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Why Are Māori Preterm Babies Less Likely To Get Breast Milk?

Why are preterm babies less likely to get breast milk if they’re Māori?

That question has emerged from research by the University of Auckland’s Liggins Institute into nutrition for preterm babies.

Māori preterm babies who were receiving intravenous fluids had the lowest odds of transitioning to breast milk in hospital, according to a study of 151 babies born at 32- to 35-weeks’ gestation.

The mothers all aimed for their babies to be fed on breast milk, rather than infant formula, once the children got off intravenous fluids, said Tanith Alexander, a PhD student and paediatric dietitian.

For 57% of the Māori babies – 13 out of 23 -- that didn’t happen.
For 70% of the Caucasian babies – 35 out of 50 -- it did.

Pacific babies also fared better than Māori babies by this measure.

Breast feeding has been linked to a range of health benefits, including decreased rates of sudden unexplained infant death, respiratory disease and childhood obesity. It’s especially important for preterm babies, who have greater risks of health problems than children born after 37 weeks.

When the mothers and babies in the study were discharged from hospital, the proportion of Māori women who weren’t breastmilk feeding was higher than for Caucasian women, according to Alexander.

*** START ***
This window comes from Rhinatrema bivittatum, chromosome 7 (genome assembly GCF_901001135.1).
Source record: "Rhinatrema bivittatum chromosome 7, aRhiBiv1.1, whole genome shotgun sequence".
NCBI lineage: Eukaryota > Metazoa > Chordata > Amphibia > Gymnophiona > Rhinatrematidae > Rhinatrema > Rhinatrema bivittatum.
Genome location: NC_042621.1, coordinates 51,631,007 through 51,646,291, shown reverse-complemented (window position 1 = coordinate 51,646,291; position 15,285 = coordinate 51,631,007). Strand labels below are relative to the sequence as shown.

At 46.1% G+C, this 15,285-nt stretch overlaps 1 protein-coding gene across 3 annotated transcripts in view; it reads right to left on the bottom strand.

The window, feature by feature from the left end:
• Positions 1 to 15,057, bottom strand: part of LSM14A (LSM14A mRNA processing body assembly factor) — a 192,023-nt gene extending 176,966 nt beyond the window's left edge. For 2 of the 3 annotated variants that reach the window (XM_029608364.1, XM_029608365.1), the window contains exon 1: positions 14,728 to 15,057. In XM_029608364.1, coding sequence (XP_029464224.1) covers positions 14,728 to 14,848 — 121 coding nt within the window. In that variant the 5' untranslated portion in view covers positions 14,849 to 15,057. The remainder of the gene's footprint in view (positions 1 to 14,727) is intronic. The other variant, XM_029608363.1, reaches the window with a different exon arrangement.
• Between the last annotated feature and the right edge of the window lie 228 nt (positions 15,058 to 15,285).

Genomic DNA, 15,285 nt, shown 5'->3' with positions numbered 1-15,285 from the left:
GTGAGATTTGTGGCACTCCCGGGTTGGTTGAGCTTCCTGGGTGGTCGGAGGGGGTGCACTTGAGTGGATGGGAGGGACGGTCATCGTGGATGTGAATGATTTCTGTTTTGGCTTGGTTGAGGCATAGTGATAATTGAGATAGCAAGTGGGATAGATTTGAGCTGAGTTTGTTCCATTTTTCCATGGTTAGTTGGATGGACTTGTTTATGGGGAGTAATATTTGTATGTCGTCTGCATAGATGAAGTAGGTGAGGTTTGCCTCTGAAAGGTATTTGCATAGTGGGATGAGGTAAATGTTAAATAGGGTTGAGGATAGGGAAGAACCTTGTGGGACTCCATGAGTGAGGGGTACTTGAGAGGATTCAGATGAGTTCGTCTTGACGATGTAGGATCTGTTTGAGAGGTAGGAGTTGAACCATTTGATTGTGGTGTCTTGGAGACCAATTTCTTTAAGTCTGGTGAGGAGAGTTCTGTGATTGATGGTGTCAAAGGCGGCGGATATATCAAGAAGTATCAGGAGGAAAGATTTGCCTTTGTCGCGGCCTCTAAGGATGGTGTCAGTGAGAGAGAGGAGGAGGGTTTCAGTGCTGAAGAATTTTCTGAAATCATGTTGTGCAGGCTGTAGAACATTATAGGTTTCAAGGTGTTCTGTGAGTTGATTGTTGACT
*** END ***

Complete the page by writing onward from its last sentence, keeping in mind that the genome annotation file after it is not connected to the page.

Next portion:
``Now, more study is needed to investigate the exact causes of these disparities,” said Professor Frank Bloomfield, the head of the Liggins Institute.

“We need quality initiatives to support and encourage mothers to provide breast milk, with a specific focus on Māori mothers,” Alexander said.

The data add to evidence of unequal outcomes for Māori health across a whole host of measures, including life-spans.

The research, which will be published in a forthcoming paper, began in 2017 and is being expanded with the addition of more mothers and babies.

Alexander will detail her research tomorrow evening at 5:30pm at 'Survive to thrive: Feeding New Zealand’s preterm babies,’ a free public lecture and webinar, also featuring Professor Bloomfield and paediatric dietitian Dr Barbara Cormack.

Tickets for the event are available at:

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